• Nope, definitely no martyrdom. I meant it when I said it’s endearing, and I bet I’m not the only one who feels that way! Ironically, it’s the care you take with this stuff that contributes to you having so many loyal fans :-) I read your blog every day, not only for the ideas and job leads, but also for the experience of being spoken WITH rather than talked AT. It’s like the online version of a writer’s circle chatting over coffee, and therein lies the appeal: No pressure, no preaching, no mandates. You do have an influence – you influence writers to trust their instincts and do things their own way. Rock on.
        .-= Imogen´s last blog ..The Rest of the Day She Left – Part 2 =-.

  4. When it comes to sharing information, I feel a lot of the responsibility goes to the reader/viewer/listener/etc. As humans we’re not just computers being told what to do, unable to process information beyond the tangible. We can think of what’s right and wrong, what could be dangerous, what risks could be involved.

    I trust bloggers that are honest and open with their information. Your past few posts have been exactly that: you’ve been honest about sharing your views.

    Sometimes what another person is talking about just makes sense, or they’ve proven their expertise in the subject (the easiest ways being by being successful, by helping others that have become successful, by being complimented and agreed with by other successful people). Sometimes if you take a leap of faith and trust someone by trying out their advice, and it works, it builds trust up that way.

    It’s not much different from trust offline, really. :)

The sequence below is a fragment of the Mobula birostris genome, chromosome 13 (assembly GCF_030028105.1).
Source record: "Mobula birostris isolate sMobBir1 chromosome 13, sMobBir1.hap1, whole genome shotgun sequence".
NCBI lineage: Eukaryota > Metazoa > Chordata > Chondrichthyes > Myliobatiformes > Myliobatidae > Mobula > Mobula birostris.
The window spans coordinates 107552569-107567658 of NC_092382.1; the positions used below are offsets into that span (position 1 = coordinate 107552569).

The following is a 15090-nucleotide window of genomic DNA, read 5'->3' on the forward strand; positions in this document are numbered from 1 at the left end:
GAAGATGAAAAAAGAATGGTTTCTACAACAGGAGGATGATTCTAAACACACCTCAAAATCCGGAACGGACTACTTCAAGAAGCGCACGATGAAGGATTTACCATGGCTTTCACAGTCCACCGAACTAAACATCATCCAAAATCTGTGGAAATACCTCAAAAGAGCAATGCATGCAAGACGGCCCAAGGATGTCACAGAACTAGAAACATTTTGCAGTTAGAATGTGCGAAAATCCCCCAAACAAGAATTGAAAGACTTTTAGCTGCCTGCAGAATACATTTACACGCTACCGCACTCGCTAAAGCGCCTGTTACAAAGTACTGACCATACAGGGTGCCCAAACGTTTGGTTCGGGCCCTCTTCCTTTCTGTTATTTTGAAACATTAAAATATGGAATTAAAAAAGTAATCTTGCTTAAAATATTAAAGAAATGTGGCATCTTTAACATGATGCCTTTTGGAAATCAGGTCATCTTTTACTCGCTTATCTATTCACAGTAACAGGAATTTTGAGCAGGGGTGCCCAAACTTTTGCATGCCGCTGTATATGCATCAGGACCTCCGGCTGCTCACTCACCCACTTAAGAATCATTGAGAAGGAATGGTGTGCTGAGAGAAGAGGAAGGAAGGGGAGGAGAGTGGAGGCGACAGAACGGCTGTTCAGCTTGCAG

.-= Anna´s last blog ..The Best Unschooling Tool: The Internet =-.

    • You’re absolutely right, Anna. However, if a reader trust a blogger who is giving out bad information, she won’t put that onus on herself. She’ll put it on the blogger (if that makes any sense at all?)

      I just want to be sure I live up to everyone’s expectations. Trust isn’t easily earned.

  5. Maria Rodgriguez says:

    Deb I had a similar “trolling” situation when someone pretended to be me. It wasn’t too hard to prove as I was in the hospital at the time. The person who did it wasn’t in my home, but the details came from my home via an unsecure wireless connection. Lesson learned the hard way.

  6. Trust and Credibility is so important in the online world. You have to protect it all costs because for many of us, it’s one of our major assets.

    Trust takes time, but social proof helps – that’s why it’s so important for writers to associate with the right crowds and use testimonials and other small details to help their clients know that the trust will be well placed.
    .-= Andy Hayes´s last blog ..A Reminder that Twitter is Not About Number of Followers =-.